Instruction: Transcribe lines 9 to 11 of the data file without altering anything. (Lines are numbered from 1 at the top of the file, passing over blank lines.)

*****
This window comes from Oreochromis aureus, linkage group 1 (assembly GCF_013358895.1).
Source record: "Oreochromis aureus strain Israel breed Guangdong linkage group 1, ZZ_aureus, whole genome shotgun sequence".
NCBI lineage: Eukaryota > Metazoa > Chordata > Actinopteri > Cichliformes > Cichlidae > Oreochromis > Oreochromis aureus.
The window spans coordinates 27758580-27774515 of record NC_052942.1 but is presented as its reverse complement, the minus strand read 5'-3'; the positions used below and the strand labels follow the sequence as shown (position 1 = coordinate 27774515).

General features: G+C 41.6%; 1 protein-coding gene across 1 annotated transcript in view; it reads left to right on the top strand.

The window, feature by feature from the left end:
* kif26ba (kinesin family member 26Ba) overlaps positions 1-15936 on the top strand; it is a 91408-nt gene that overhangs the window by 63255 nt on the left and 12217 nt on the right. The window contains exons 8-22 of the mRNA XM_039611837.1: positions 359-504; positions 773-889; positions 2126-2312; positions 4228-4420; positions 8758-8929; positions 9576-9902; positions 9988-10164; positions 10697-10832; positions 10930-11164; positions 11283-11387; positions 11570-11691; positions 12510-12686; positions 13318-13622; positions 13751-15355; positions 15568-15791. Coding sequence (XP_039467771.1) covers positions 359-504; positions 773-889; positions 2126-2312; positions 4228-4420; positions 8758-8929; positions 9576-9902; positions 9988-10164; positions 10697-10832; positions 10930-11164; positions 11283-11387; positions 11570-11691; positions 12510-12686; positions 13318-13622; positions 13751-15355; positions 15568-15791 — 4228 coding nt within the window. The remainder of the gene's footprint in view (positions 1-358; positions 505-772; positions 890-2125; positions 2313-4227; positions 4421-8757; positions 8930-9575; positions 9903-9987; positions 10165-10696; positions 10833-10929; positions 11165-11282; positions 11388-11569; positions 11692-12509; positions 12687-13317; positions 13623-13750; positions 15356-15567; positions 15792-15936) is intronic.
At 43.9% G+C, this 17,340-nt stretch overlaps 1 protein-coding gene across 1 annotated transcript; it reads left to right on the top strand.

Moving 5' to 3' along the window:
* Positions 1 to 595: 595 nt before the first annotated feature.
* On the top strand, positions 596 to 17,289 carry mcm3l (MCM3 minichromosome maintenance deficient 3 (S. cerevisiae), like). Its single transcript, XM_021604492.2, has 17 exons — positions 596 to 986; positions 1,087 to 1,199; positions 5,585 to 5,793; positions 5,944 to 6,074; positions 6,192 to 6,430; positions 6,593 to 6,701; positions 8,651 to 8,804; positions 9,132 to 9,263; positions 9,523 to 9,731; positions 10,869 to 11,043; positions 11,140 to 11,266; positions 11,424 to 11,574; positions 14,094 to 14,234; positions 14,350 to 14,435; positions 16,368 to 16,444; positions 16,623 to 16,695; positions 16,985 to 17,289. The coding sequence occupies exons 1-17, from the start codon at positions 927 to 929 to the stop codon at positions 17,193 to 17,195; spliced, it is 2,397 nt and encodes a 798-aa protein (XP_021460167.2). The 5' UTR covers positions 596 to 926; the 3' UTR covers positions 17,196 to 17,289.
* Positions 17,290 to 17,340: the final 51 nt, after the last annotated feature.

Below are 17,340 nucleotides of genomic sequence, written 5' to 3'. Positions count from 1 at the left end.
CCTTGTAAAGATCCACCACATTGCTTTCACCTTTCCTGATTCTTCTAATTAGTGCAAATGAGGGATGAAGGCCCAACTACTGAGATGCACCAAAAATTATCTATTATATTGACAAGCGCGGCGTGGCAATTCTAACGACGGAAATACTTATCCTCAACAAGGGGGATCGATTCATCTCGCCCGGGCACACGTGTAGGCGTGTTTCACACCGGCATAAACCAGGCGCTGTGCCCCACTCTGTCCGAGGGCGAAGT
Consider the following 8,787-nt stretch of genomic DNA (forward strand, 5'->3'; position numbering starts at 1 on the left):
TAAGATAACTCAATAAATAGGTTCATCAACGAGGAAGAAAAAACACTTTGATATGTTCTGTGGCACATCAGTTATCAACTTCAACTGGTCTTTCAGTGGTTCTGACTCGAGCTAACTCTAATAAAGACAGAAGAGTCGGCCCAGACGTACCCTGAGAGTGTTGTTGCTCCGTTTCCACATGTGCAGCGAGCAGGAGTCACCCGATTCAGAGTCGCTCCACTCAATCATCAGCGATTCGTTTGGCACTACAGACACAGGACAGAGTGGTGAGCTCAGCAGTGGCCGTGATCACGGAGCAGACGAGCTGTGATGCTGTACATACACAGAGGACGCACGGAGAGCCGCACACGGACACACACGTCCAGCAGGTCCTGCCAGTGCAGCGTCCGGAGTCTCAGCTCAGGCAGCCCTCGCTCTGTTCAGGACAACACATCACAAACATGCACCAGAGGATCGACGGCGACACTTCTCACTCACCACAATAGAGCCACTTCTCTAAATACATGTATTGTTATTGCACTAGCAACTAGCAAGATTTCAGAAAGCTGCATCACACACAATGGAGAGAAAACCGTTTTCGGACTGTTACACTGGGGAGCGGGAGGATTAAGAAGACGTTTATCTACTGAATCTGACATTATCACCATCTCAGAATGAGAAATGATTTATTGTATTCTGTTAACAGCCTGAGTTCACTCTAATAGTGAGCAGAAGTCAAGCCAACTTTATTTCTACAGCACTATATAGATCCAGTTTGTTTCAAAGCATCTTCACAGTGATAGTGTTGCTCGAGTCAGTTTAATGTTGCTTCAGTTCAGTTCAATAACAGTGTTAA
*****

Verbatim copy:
Moving 5' to 3' along the window:
* Positions 1 to 595: 595 nt before the first annotated feature.
* On the top strand, positions 596 to 17,289 carry mcm3l (MCM3 minichromosome maintenance deficient 3 (S. cerevisiae), like). Its single transcript, XM_021604492.2, has 17 exons — positions 596 to 986; positions 1,087 to 1,199; positions 5,585 to 5,793; positions 5,944 to 6,074; positions 6,192 to 6,430; positions 6,593 to 6,701; positions 8,651 to 8,804; positions 9,132 to 9,263; positions 9,523 to 9,731; positions 10,869 to 11,043; positions 11,140 to 11,266; positions 11,424 to 11,574; positions 14,094 to 14,234; positions 14,350 to 14,435; positions 16,368 to 16,444; positions 16,623 to 16,695; positions 16,985 to 17,289. The coding sequence occupies exons 1-17, from the start codon at positions 927 to 929 to the stop codon at positions 17,193 to 17,195; spliced, it is 2,397 nt and encodes a 798-aa protein (XP_021460167.2). The 5' UTR covers positions 596 to 926; the 3' UTR covers positions 17,196 to 17,289.